President Obama has pledged $19 billion to encourage physicians and
hospitals to adopt electronic medical records and similar systems. The assumption is that recycling paper-based patient records and turning to more advanced, wirelessly networked electronic records will be more efficient and save money too. But two recent studies by Harvard researchers suggest these systems do
little good in terms of cutting costs or improving patient outcome.
The first study (PDF file) looked at the relationship between computerization and costs at 4,000 hospitals across the U.S. between 2003 and 2007. While the more wired hospitals seemed to offer a slightly higher quality of care, there was little to no effect on efficiency or cost. The study authors propose several possible explanations for the results. While they concede that paperless hospitals could pay off down the road, they warn that choosing the wrong IT system–say one that isn’t customized for medical use–could make hospitals even more costly than they already are.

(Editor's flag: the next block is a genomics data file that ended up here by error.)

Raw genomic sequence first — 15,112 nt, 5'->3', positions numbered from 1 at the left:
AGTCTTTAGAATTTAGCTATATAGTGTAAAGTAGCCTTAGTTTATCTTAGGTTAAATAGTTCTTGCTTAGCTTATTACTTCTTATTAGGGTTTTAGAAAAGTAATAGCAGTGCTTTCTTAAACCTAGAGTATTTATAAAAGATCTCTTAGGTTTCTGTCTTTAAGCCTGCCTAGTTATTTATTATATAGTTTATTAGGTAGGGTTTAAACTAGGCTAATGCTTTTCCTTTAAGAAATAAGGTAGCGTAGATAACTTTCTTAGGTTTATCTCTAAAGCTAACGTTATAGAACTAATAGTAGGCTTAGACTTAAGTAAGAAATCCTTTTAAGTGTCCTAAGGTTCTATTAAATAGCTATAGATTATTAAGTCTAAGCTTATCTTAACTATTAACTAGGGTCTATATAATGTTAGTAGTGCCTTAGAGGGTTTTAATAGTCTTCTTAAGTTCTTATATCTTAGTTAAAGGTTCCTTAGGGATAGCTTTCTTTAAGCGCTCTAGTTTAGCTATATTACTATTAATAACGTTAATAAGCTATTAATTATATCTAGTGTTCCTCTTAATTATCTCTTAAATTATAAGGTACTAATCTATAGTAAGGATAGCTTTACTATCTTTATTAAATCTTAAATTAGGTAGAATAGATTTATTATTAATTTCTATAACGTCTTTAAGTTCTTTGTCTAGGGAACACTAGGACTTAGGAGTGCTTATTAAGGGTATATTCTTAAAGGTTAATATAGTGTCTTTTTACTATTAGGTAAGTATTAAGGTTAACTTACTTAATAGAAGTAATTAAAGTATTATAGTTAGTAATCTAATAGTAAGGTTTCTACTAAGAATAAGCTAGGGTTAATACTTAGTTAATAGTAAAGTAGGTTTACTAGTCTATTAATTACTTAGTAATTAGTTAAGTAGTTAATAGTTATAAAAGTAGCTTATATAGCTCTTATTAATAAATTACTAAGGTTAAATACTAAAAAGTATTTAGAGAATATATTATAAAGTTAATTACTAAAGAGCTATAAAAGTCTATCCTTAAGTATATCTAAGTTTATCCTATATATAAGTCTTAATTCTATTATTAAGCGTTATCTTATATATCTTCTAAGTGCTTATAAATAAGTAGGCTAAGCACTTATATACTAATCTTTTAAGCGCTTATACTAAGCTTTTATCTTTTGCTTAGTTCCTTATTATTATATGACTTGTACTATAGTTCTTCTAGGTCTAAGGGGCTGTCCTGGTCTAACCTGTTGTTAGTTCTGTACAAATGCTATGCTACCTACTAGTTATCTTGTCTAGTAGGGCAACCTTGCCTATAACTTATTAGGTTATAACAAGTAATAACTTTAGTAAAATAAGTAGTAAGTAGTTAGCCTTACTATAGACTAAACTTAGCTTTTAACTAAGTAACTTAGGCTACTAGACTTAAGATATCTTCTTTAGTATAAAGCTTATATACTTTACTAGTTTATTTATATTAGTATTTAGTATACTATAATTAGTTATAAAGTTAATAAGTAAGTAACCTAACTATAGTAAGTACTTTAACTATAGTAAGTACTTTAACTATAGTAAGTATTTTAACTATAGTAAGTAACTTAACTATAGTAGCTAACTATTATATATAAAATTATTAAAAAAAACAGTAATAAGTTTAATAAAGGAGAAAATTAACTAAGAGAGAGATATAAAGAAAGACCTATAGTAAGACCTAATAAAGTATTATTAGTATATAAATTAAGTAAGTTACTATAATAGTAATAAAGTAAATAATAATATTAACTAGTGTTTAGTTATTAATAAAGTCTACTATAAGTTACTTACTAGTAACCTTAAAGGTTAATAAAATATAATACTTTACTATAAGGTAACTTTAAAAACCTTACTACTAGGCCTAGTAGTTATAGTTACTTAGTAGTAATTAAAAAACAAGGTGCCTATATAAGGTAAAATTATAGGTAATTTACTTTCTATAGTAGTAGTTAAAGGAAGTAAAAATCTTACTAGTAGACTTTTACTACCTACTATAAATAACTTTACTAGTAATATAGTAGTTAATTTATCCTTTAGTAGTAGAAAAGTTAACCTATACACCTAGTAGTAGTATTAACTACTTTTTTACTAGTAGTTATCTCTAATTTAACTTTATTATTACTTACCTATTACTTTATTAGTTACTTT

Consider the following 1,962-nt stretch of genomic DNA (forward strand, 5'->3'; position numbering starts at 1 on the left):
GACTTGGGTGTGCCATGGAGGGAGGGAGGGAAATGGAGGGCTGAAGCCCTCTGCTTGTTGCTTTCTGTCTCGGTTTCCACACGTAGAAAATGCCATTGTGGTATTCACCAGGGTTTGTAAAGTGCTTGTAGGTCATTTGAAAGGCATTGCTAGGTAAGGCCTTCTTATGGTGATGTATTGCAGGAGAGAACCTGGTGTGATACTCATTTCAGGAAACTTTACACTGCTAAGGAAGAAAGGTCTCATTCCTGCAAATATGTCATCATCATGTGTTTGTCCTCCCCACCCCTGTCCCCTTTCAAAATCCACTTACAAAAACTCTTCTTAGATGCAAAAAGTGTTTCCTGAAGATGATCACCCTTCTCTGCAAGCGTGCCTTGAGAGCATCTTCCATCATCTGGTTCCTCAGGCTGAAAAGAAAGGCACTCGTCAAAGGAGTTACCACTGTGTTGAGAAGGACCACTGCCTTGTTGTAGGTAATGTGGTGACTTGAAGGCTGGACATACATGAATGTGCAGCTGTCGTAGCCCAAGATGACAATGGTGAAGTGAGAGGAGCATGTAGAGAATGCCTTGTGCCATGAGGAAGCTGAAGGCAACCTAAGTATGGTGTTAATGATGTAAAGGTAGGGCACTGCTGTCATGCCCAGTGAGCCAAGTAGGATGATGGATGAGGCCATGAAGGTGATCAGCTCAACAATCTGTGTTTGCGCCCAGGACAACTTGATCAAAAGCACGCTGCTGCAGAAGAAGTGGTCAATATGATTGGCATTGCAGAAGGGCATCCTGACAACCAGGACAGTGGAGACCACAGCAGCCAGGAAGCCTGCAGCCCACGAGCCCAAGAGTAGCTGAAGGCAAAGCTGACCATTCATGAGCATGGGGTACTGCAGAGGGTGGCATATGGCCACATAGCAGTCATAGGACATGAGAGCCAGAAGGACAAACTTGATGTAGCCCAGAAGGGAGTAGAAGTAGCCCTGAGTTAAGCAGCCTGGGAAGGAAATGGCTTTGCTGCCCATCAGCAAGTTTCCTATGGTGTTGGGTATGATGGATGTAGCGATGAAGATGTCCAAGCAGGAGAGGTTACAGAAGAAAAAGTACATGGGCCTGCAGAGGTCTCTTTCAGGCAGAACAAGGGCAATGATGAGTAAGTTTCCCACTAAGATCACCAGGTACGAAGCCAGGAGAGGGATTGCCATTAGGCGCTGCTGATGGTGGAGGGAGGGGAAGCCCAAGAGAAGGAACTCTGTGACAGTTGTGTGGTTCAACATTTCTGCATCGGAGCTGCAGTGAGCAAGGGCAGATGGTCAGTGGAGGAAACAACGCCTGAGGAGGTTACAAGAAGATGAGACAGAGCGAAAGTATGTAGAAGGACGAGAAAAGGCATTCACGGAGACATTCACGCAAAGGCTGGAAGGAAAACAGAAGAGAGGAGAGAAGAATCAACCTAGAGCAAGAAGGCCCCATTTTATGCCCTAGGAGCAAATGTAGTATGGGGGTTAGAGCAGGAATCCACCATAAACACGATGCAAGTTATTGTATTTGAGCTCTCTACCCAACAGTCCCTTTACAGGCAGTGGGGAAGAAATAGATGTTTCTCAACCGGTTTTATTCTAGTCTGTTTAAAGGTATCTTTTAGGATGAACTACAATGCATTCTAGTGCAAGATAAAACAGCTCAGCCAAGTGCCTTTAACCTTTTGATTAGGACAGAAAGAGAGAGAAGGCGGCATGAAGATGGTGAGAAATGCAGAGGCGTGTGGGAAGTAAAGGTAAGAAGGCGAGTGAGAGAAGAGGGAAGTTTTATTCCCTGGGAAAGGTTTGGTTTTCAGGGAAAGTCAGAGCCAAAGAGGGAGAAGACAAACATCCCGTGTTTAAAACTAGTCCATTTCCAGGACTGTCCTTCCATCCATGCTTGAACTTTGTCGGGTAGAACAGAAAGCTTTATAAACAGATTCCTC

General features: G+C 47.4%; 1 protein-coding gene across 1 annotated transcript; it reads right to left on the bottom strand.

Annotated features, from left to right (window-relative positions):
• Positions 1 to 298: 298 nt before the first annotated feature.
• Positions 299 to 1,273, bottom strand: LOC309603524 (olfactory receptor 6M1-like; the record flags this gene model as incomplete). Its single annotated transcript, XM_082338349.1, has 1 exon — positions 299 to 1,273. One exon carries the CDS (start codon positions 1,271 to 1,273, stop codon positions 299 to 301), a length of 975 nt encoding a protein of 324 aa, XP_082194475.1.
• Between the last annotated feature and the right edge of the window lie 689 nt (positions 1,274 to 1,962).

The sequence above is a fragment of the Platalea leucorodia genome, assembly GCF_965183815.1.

The other study, which is not yet published, looked at whether EMRs helped hospitals achieve better patient outcomes. According to a recent NYT article, the study by Ashish Jha found that hospitals with the most advanced EMR systems only fulfilled “best practice standards” for heart failure 1.1 percent more than hospitals with “basic” computer records and 1.9% more than hospitals without any sort of computerized records–not much improvement for programs that can cost tens of millions of dollars to implement. (The lead author of the article declined to talk with Fast Company until the research is officially published, and there is no indication of when that will happen.) This is not to say that electronic medical records aren’t the future of health care–clearly, they are. But, just like creating an iPhone app doesn’t necessarily mean instant business success, EMRs aren’t likely to improve health care unless they’re designed well and used the right way.
In the end, electronic medical records and other efforts to
modernize medical computing could benefit from some comparative
effectiveness research. Normally used for comparing medical treatments to establish which ones are the most efficient, the same type of research could help determine why electronic medical records in their current form are not working to their potential.